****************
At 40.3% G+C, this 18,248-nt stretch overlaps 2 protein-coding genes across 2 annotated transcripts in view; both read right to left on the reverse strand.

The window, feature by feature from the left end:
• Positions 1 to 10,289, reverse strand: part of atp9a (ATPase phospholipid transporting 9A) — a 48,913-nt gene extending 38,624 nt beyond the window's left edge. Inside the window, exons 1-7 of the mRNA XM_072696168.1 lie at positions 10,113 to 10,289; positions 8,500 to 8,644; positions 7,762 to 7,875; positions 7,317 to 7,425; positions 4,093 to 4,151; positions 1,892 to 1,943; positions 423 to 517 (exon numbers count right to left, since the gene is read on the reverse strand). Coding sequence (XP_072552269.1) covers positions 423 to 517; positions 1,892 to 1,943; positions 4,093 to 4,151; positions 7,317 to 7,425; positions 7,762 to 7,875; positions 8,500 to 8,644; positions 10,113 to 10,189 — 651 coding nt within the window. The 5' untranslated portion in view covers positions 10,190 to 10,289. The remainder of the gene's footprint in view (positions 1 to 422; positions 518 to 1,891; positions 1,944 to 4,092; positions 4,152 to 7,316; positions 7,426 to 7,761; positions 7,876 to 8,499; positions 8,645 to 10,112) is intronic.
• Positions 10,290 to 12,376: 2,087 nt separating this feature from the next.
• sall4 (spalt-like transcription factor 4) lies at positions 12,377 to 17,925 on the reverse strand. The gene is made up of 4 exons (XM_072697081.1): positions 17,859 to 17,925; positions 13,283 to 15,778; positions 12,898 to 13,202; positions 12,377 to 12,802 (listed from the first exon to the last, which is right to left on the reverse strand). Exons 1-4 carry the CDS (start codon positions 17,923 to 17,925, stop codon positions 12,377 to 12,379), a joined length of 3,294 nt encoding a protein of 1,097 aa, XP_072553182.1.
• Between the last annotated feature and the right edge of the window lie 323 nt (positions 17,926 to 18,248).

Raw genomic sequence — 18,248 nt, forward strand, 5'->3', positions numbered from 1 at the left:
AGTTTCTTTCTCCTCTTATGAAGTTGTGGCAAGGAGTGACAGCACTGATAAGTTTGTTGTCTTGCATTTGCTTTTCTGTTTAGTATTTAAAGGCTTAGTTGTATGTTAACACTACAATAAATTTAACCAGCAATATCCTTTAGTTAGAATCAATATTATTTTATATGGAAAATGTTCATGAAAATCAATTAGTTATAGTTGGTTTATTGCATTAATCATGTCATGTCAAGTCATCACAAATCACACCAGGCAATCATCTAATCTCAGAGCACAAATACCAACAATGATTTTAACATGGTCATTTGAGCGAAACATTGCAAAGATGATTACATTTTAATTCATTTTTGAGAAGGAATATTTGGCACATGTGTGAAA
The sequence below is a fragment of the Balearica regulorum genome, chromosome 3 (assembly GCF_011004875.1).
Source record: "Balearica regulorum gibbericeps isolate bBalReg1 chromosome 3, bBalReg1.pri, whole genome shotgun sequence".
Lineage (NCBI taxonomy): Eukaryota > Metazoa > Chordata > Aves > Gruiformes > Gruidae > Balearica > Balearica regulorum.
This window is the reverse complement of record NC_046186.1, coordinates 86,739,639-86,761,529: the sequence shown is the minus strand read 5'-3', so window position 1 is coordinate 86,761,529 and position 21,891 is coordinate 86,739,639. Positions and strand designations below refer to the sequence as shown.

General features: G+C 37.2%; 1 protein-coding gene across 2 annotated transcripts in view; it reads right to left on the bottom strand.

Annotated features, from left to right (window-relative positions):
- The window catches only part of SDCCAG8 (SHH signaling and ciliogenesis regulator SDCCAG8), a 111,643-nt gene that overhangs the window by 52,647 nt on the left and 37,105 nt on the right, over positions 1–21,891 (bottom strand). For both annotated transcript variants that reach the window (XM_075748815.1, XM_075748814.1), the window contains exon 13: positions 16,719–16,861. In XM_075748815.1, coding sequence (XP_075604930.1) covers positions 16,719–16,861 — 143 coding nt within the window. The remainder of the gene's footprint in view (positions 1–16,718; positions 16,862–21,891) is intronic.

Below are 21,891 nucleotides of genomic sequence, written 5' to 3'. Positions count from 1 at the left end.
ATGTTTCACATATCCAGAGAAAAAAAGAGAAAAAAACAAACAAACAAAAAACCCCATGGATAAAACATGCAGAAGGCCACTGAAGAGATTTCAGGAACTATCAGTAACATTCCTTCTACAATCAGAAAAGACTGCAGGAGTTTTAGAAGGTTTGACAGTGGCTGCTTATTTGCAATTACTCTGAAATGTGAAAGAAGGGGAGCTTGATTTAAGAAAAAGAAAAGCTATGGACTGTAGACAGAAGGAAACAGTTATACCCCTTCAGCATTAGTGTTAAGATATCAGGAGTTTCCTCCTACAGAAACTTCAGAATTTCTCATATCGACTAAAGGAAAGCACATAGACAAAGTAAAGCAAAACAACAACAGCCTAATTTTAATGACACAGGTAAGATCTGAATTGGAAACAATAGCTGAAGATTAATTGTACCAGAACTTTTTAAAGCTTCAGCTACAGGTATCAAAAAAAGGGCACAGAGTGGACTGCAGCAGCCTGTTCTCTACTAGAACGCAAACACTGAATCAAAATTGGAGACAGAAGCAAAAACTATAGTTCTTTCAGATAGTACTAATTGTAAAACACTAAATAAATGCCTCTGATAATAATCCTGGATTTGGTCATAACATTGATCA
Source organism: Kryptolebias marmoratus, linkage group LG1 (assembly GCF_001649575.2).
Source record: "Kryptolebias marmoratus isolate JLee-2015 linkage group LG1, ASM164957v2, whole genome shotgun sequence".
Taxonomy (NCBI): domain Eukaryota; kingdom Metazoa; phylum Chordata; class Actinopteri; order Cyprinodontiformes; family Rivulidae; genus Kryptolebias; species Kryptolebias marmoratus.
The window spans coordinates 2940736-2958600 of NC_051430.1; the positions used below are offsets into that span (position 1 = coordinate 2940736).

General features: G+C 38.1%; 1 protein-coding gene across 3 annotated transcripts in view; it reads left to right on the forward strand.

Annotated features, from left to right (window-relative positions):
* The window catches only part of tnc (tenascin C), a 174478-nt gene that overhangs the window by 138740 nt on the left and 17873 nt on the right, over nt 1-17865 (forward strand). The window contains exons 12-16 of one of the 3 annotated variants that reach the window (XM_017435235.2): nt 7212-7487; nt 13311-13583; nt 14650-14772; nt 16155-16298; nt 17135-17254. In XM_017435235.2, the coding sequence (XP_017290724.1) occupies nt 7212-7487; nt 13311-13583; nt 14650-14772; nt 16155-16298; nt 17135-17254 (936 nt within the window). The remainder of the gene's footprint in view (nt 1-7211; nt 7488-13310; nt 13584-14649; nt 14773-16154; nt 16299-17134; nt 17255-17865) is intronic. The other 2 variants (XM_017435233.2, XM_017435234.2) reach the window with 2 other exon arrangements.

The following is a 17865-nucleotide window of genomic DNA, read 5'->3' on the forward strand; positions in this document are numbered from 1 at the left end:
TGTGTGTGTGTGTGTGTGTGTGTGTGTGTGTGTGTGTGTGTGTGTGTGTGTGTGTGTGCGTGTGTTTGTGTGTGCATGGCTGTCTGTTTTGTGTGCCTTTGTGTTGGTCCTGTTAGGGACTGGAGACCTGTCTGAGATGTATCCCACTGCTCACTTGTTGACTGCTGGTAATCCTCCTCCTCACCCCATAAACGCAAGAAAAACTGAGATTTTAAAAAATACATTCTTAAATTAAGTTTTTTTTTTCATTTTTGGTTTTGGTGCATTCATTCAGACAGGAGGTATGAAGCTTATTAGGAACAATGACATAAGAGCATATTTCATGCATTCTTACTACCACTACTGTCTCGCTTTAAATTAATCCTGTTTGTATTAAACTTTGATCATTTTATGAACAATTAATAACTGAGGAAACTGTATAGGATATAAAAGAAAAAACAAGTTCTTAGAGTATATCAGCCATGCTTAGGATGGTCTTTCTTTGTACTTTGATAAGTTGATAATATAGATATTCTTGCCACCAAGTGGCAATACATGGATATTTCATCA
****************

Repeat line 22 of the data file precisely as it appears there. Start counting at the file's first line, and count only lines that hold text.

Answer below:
General features: G+C 38.1%; 1 protein-coding gene across 3 annotated transcripts in view; it reads left to right on the forward strand.